Having spent a good amount of printer ink writing about the religious experience I had on pilgrimage in Mexico, it is only a logical progression that my tangled mind should turn its energy toward my new favorite atheist. 

My old favorite, Christopher Hitchens, passed away years ago — may God have mercy on his soul — so I have been in the market. If my new favorite atheist heard me say, “God have mercy on you,” he would likely not be as visceral as Hitchens, but I can almost guarantee his retort would be funny, incisive, and I would have to go back to Chesterton or Fulton Sheen to refute it.

British actor/writer/comedian Ricky Gervais is an exceptionally talented guy with a long history of success, and it is another logical progression that he would create a series that has a powerful and even spiritual component to it, but cemented in his own deep disbelief in God.

The Netflix series “After Life” is not suitable for family viewing, but even in its more offensive and “adult” content, there is something of value here. Gervais’ talent and thoughtfulness is worth exploring. If anyone was going to make a limited-run comedy series about a man horribly damaged by the death of his one true love and make a throughline of the main character seeking to destroy himself to stop his pain, Gervais is that guy.

His character is devastated by the premature death of his wife to cancer, and she becomes an integral cog in the story arc, as Gervais’ character constantly watches old digital videos of her on his computer. He is still deeply in love with her, and all the videos are slices of a life of bliss and happiness. 

The corresponding sadness that we see in Gervais’ widower colors every aspect of his life, whether it is dealing with the cast of screwball characters he works with at the local village newspaper, where he is a most disinterested human-interest reporter, or the equally odd inhabitants of the village where he makes his home.

There is a beautiful relationship that develops between Gervais’ widower and a widow. They meet regularly on the bench in front of the graves of their respective spouses. The widow becomes his muse, and in Gervais fashion, also shares his views that believing in an afterlife is for other people, not them.

Yet, she is positive about life and positive about the memory of her dead husband, just as Gervais’ character is consumed by grief over the loss of his wife. It is through her that Gervais’ character begins to slowly climb out of the psychic black hole he inhabits and discovers by acting kindly and mustering herculean forbearance, his character begins to get better and believes he is doing what his late wife would have wanted for him.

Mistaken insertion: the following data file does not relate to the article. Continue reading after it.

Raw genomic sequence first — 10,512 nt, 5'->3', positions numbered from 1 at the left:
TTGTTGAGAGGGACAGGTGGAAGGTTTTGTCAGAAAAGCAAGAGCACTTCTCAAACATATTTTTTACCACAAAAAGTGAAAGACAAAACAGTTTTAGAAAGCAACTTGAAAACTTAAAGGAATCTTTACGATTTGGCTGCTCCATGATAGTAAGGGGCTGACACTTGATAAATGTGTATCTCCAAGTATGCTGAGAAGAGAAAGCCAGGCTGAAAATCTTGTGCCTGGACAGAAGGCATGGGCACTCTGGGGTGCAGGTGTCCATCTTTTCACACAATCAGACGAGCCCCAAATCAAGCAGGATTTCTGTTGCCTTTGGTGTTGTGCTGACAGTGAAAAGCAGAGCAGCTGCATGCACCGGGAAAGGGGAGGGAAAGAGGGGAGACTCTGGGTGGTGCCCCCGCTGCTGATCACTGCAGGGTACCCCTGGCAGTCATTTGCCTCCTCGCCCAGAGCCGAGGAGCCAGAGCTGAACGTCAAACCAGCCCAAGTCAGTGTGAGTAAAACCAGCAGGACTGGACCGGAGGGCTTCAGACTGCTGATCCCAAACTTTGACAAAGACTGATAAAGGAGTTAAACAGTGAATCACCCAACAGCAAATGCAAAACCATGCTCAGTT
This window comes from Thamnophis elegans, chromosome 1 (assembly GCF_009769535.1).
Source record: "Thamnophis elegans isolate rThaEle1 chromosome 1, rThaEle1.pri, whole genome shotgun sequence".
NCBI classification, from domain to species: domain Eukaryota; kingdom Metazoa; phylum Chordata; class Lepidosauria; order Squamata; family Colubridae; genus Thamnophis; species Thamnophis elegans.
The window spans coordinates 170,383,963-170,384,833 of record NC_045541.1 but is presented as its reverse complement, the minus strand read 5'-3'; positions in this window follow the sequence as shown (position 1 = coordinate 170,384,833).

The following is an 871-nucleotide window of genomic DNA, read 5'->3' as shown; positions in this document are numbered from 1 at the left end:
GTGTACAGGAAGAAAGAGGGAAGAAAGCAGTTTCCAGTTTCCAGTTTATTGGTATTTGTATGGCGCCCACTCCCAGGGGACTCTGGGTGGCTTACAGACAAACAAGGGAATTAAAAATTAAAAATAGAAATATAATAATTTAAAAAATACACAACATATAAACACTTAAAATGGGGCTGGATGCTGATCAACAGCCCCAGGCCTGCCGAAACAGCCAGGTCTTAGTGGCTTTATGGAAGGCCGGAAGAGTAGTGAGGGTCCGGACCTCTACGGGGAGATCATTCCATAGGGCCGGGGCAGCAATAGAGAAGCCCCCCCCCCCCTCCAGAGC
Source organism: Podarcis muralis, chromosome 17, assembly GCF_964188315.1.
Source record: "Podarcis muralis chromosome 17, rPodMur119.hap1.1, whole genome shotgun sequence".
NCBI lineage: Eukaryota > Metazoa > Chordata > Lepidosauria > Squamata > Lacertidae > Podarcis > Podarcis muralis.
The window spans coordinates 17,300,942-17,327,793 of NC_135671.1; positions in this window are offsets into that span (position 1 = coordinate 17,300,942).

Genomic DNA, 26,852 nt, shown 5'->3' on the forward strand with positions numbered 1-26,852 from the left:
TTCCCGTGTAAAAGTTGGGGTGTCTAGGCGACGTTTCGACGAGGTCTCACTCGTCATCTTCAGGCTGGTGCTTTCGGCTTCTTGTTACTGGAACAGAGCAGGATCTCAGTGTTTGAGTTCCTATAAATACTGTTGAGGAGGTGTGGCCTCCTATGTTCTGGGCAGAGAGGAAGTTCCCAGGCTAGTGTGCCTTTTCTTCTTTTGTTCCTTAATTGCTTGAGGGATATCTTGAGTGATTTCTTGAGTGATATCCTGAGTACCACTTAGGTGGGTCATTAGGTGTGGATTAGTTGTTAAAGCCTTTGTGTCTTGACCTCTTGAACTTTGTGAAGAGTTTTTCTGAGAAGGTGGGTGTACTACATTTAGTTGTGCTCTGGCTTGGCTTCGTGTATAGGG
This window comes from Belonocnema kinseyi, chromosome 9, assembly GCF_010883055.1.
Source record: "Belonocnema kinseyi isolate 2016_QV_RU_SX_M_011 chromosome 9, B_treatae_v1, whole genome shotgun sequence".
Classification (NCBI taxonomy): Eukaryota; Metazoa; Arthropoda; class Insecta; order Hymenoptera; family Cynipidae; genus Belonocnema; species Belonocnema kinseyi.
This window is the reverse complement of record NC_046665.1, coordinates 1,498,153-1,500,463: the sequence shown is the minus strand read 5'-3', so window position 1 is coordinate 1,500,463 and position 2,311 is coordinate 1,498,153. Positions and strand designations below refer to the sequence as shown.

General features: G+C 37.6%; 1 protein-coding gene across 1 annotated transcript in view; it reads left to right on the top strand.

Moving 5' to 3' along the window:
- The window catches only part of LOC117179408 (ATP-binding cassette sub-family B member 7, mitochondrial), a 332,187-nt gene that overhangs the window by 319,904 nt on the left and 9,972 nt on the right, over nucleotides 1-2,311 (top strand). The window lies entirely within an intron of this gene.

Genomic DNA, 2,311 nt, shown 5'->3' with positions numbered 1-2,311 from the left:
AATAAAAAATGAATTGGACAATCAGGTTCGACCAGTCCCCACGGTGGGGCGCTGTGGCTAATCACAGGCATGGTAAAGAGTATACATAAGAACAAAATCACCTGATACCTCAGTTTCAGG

God’s feelings about lying are so strident that he had them written in stone, so the whole idea of lying for a good reason is theological quicksand. Yet Gervais’ character tells a beautiful lie in the series. He is doing one of his mundane human-interest stories in the mundane little village he covers when he finds himself in the pediatric cancer ward of the local hospital.

The topic of heaven comes up, and one of the sick children asks Gervais’ character if he believes in heaven. The pain and conflict his character is feeling is palpable. He then says, of course he does. It makes the sick child feel good even though we know Gervais is lying.

The series really is all about his character’s search for meaning in a world without a prime mover. Of course, it would be a journey wrought with detours and dead ends that we see him come up against. But there is one thing his character does believe in with all his might: love. 

And a door opens just a crack — he discovers that love survives the death of his wife. He cannot see love. He cannot touch or see the love of his dead wife, but it is so real to him that his character does not believe he can live without it. And whether the writer/performer Gervais realizes it, he is making a compelling case for the supernatural and the place everlasting love has in this world and beyond.  

No spoiler alert needed here. There is no way, at least not now, that a series created and written by Gervais is going to end with an epiphany or choir of angels escorting him into the Beatific Vision. But what he does come to realize at the end of the series, and what makes this rewarding, in its own, weird way, is a faith in the now invisible love of his late wife. 

It does not bring him an inch closer to God — this is Ricky Gervais after all — but his understanding of the eternal aspect of love is at least a start.